Professional writers have never had more choices.
The amount of available freelance work is staggering.
Unfortunately, too much of it is of the low-paying, “SEO article” variety, where the finished product isn’t an “article” as much as fodder for search engines.
If you’re working at this level, but want more, then here’s an idea: why not divert time spent writing low-budget articles into building a sustainable, well-paid copywriting business?
Interested? Here’s my six point plan to help you get started:
1. Craft a Web Presence
It’s the 21st century. Today’s copywriter needs a presence on the Web.
The good news? A Web site is cheap, and let’s face it: writers and the Internet were made for each other.
So reserve a domain. Build something on top of it. And while you’re doing it, consider building a blog-centric site. For a writer, it’s a natural.
Most blogs even support “static” pages, so you could build your whole Web site atop blog software.
Finally, don’t limit your Web presence to your own site. Get out, take a walk around the Internet, and leave a few traces behind.
If a client Googled you right now, what would they find?
2. Make it Your Business
Writing is a lifestyle for some, a passion for others. But freelance writing is a business.
Which means you need to act like a businessperson.
Maybe it’s the little stuff. Like spellchecking your e-mails.
Or developing a set of electronic forms so your estimates, proposals, queries, copy forms and invoices look professional. (And yes – it’s time to change the “singing squirrels” answering machine message.)
Your clients need to know they can count on you. They need to know you’re a pro.
And they need to know you’re worth what you’re charging.
3. Develop a Thick Skin
I don’t want to belabor this point. But a healthy perspective on your work is required, especially if longevity as a writer is your goal. Otherwise, you’ll end up eating Prozac by the handful.
There are times when you’ll get it wrong, a business client will shred your copy, and they’ll be absolutely right.
And there are times when they hand your copy to the summer intern, and what results is criminal.
It’s a shame when it happens. But it’s not cause to question the client’s parentage (well, maybe in private).
Remember; you’re a hired gun and the client has a right to be happy with the final product. Do the best you can, offer your expertise to the client, but don’t make it personal.
4. Learn. Then Learn More.
The successful copywriter’s biggest asset isn’t his ability cleverly order words. It’s curiosity.
Becoming a copywriter means embarking on a lifelong “Learningpalooza.” Every client, every product and every audience demand your attention and curiosity.
Learning about customers and their markets is essential, and so is learning about copywriting.
For example, Brian Clark’s Copyblogger “Copywriting 101” series of posts are a must read.
Michel Fortin’s blog offers a lot of resources, though his “Three Tips For Getting Copywriting Work” post is an excellent starting point.
He also just posted a list of copywriter’s courses (he’s a coach himself), which could hack away the steepest part of the learning curve.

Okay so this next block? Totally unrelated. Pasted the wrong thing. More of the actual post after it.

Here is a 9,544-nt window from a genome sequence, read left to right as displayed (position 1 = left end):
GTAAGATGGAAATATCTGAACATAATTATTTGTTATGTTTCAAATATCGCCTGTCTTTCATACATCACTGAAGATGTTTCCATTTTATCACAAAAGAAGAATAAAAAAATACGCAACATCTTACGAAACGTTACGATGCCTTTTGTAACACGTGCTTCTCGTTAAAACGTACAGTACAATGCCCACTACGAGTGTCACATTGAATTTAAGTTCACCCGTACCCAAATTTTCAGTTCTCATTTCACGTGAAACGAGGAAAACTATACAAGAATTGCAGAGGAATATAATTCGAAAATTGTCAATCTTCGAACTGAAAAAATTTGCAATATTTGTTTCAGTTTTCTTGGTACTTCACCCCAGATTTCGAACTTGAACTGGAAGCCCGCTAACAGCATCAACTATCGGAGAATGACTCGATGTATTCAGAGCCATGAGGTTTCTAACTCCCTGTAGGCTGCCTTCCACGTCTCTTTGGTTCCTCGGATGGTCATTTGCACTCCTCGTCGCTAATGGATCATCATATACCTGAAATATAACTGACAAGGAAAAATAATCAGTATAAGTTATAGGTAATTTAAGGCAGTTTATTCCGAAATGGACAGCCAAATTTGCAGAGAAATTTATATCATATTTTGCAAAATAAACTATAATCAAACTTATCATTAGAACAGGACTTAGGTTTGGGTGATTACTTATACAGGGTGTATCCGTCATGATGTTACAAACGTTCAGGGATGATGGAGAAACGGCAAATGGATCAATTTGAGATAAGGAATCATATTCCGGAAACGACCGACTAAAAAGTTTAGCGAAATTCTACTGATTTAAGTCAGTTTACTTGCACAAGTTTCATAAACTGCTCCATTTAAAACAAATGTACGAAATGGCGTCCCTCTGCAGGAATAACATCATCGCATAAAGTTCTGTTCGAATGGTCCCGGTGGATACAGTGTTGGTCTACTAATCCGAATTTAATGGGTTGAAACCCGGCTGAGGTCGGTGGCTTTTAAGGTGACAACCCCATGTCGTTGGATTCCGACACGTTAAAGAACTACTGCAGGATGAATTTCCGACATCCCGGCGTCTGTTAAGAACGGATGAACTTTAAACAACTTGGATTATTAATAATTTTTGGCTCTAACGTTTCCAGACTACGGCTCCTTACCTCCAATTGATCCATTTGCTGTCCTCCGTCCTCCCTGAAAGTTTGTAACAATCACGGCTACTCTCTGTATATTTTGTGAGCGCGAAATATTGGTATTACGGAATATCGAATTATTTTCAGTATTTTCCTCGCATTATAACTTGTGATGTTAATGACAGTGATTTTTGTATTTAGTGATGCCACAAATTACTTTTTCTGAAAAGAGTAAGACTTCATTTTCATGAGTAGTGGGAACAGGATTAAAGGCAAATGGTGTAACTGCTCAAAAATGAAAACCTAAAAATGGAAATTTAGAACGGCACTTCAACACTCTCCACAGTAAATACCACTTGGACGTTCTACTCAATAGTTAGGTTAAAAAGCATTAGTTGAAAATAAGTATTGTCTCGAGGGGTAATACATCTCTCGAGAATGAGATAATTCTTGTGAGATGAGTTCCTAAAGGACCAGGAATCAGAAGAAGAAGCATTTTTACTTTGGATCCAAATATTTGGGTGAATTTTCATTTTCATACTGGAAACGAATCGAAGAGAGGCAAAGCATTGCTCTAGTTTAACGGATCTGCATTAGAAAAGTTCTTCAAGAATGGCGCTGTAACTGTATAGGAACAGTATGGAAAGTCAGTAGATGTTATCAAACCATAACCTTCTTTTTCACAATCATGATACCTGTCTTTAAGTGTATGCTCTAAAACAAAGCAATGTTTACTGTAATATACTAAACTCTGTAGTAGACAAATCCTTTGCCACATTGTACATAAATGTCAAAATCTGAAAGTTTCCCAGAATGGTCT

An excellent counterpoint to the online sources is a classic book: Ogilvy on Advertising. Formulaic perhaps, but an interesting glimpse at advertising.
Finally, I hear good things about Peter Bowerman’s The Well-Fed Writer, but haven’t read it myself.
5. Make a Plan.
You’ve built an Internet presence, developed the proper attitude, and want the business.
How do you get it?
You craft a marketing plan.
The goal is to avoid flailing about wildly, or handing out business cards and wondering why nobody calls. Nobody will.
Instead, pick markets, locate potential customers, and pitch them. In one sense, it’s similar to pitching articles to editors (except the money’s better).
Here’s a Simple, Low-Cost Plan
Calling a prospect and blurting out “I’m a writer, got anything you need written?” is a non-starter.
Instead, survey the Web sites of the businesses in that space. Most will have holes. No white papers, case studies, customer success stories… you get the picture.
Identify a short list of the companies you want to work for, and attack them. How?
- Call the company and explain you want to mail something to the Marketing Director. They might give you a name. It works surprisingly often.
- Create a list of names and addresses, and send them a carefully written sales letter (or better yet, go with the lumpy mailer tactic I describe here).
- Outline the benefits of working with a professional copywriter, and tell them you’ll be getting in touch within a week
- Call them (here’s where the lumpy mailer pays off: they’ll remember you).
- Don’t wander. You’ve only got a few seconds to convince them you add value to their business, so consider writing a script like: “I noticed you’re in a competitive market, but your Web site doesn’t contain any stories detailing the successes of your customers. Research shows these are powerful selling and credibility tools – and I can help plug that hole for you right now.”
- Offer to send a proposal.
This is clearly “old school” stuff, but still works as well as it used to. Even if a client isn’t looking for a case study, they might have other needs.
Newer copywriters should also contact nearby public relations and design firms. In my experience, both are good sources of work, and many are willing to take a chance on a new writer.
I’ve used pay-per-click ads at times, but that’s not targeted. Your goal is to make something happen.
You’ve built a site, developed your professional identity, and made a plan. What’s left?
[tags]freelance copywriter, copywriter, copywriting, business writer, business writing, freelancer[/tags]